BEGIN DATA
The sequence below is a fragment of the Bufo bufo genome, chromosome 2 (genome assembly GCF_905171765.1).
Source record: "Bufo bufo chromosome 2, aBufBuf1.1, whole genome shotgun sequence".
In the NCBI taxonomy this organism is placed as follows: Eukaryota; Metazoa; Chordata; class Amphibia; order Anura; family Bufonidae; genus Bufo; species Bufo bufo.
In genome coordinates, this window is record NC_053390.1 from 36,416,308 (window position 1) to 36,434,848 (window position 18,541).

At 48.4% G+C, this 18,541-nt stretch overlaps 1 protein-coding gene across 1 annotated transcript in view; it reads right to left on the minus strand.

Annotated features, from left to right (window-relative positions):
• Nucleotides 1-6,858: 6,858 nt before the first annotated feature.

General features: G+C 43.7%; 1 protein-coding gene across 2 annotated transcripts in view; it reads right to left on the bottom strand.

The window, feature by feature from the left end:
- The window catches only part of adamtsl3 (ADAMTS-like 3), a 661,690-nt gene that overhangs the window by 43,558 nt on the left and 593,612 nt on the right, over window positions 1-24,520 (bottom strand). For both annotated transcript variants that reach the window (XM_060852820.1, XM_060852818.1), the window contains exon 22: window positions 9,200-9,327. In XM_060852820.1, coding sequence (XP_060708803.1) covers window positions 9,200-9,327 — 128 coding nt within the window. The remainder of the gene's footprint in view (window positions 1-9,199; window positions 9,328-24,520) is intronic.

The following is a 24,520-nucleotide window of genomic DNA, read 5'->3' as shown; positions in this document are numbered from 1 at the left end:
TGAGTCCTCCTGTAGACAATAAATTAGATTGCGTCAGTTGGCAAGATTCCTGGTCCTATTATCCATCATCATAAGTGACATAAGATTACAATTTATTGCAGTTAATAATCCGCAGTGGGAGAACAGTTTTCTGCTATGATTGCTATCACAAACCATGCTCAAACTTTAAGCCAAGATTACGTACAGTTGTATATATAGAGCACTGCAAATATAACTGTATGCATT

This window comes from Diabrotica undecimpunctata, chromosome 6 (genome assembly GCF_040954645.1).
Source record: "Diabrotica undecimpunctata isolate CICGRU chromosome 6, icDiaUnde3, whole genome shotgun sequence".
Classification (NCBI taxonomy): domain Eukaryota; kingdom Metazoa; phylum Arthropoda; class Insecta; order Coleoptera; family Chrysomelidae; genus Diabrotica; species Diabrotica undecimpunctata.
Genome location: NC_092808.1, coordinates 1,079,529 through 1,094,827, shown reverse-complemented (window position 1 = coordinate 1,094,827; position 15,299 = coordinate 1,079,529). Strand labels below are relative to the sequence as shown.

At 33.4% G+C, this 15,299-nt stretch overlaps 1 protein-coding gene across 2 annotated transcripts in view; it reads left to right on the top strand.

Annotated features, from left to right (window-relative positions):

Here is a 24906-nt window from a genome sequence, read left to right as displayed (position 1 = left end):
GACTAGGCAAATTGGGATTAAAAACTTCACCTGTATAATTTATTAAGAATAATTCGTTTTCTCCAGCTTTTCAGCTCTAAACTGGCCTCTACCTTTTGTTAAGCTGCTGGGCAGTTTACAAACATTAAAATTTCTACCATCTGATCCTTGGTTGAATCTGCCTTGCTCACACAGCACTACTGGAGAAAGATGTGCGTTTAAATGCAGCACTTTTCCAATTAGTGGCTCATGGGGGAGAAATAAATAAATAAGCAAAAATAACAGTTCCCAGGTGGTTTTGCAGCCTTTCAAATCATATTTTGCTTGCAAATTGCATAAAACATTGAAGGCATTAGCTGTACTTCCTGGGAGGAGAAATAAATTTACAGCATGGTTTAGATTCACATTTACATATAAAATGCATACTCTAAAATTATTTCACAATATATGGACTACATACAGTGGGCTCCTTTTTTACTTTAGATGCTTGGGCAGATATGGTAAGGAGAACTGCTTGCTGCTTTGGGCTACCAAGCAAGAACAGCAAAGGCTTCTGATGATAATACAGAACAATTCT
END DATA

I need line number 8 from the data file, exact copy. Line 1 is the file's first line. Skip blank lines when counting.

General features: G+C 43.7%; 1 protein-coding gene across 2 annotated transcripts in view; it reads right to left on the bottom strand.